By not voting, all you’re doing is contributing to that. We’re not going to have some sort of revolution in this country. The only way we have to effect change is with the tools at our disposal (and here’s a clue, they don’t include V For Vendetta masks).

      If you don’t vote, you have no right to get angry at what’s going on in this country. I’ll repeat that, because it’s important. If you don’t vote, you have absolutely no right whatsoever to bitch and whine and complain about everything that’s wrong.

      If you vote, you’re involved in the process. You have the right to disagree with those who voted differently to you. You have the right to argue with them, and try to make them see your point of view, even to change their minds about things.

      You could even go further than that, and join, or form, a political movement that fits your beliefs. Campaign, influence, fund raise, be engaged.

      But don’t, DON’T, believe that apathy, cynicism and inaction will ever solve a single problem, because they won’t. You’ll just be bitter and spiteful.

      So vote. For the Lib Dems, the Greens, even the fucking BNP if that’s what you believe, but DO something, rather than sitting on your arse expecting some magic political fairy to come along and make it all better.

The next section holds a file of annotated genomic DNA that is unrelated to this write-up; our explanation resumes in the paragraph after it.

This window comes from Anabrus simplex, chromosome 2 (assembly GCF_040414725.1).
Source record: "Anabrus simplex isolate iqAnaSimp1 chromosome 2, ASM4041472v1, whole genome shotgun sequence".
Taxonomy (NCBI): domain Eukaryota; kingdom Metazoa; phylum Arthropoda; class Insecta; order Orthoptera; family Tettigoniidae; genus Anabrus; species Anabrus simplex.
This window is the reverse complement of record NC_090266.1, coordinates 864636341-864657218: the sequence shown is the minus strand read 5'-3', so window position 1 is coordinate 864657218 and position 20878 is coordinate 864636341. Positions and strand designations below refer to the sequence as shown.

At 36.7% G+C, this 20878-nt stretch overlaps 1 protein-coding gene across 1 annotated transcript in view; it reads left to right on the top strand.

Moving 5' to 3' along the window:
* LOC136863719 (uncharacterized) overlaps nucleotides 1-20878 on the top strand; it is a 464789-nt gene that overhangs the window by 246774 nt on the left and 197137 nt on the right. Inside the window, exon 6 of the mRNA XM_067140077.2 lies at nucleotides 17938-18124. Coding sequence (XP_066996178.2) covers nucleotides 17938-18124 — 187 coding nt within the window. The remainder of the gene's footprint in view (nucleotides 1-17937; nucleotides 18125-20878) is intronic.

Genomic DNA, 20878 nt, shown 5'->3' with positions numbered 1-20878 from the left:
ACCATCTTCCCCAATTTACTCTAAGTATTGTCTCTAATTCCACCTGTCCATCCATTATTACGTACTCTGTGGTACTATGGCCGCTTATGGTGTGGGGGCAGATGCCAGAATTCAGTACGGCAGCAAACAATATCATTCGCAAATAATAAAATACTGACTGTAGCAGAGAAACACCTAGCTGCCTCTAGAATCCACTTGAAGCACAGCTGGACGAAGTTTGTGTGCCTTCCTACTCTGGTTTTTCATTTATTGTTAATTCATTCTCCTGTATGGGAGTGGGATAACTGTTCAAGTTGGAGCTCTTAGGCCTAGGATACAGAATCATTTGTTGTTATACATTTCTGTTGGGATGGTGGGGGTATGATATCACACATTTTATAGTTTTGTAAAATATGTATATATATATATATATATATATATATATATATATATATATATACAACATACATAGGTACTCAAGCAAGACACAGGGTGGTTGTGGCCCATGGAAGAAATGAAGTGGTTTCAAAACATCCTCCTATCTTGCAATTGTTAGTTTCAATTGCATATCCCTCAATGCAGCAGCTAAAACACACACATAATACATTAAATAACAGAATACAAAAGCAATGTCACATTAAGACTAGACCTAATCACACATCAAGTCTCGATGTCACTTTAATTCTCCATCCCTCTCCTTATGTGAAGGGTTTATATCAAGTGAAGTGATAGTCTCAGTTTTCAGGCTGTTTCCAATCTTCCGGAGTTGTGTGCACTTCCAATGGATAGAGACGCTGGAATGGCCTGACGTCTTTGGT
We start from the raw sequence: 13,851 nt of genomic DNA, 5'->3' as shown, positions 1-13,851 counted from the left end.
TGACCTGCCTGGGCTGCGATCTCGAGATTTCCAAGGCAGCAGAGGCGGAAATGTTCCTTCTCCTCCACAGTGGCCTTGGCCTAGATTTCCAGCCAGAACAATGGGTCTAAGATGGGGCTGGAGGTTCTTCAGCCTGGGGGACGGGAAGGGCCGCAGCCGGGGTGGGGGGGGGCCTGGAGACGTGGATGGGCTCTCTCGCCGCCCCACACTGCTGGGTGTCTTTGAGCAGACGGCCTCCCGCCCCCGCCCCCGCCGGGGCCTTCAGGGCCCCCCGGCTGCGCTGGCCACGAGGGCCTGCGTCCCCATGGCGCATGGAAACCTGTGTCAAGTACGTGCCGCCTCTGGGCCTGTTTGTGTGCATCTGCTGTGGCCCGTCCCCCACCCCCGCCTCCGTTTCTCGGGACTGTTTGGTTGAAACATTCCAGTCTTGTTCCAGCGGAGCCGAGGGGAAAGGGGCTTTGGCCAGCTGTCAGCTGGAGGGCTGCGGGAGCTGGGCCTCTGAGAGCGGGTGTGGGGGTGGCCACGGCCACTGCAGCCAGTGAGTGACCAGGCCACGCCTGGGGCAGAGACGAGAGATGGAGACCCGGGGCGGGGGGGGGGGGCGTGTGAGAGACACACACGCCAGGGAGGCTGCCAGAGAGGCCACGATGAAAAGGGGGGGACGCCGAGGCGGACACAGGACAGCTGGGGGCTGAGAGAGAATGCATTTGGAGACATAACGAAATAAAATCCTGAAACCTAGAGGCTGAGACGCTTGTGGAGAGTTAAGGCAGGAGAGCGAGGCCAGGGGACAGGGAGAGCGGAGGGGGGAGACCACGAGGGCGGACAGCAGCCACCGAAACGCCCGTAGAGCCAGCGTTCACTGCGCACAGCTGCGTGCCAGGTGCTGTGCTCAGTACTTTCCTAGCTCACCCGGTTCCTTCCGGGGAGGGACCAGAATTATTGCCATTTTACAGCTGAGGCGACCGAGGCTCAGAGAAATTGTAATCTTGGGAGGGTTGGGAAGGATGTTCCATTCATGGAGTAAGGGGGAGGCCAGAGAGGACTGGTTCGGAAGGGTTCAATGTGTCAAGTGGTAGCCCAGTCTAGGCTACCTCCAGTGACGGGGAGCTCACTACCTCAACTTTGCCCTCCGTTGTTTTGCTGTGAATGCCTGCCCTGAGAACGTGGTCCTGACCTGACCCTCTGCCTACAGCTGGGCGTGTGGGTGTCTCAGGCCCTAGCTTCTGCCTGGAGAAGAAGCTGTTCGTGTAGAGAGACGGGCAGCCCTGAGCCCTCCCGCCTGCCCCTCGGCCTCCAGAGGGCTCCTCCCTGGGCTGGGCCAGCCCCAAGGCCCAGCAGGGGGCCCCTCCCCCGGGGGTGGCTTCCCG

Yeah, politics is bent, many politicians are in it for themselves and the two main parties differ only in the colour of their rosettes, blah blah blah. Find someone else to vote for, and get to work trying to convince other people to vote for them too.

      But don’t come round here complaining that “it’s all shit” if you don’t fucking vote.

    • Wulf says:

      I want to vote for the Greens. It’s my honest belief, knowing how left they are that one good mail would have their Prime Minister turning this horrid thing over on its head. I really do believe that. I know it in fact because I know they’ve campaigned about the same things before, they’re very clued in, unlike almost every other party. I really wish they could get in, but they don’t have a chance, do they?

      I’m likely going to be voting for the Lib Dems, since they have a chance, but my ideal party is the Greens. I’d love to see them in Gov’t, because they’re probably the least corrupt party we have, and I say this from the personal experiences I’ve had with them. Bless ‘em. I wish they could get in.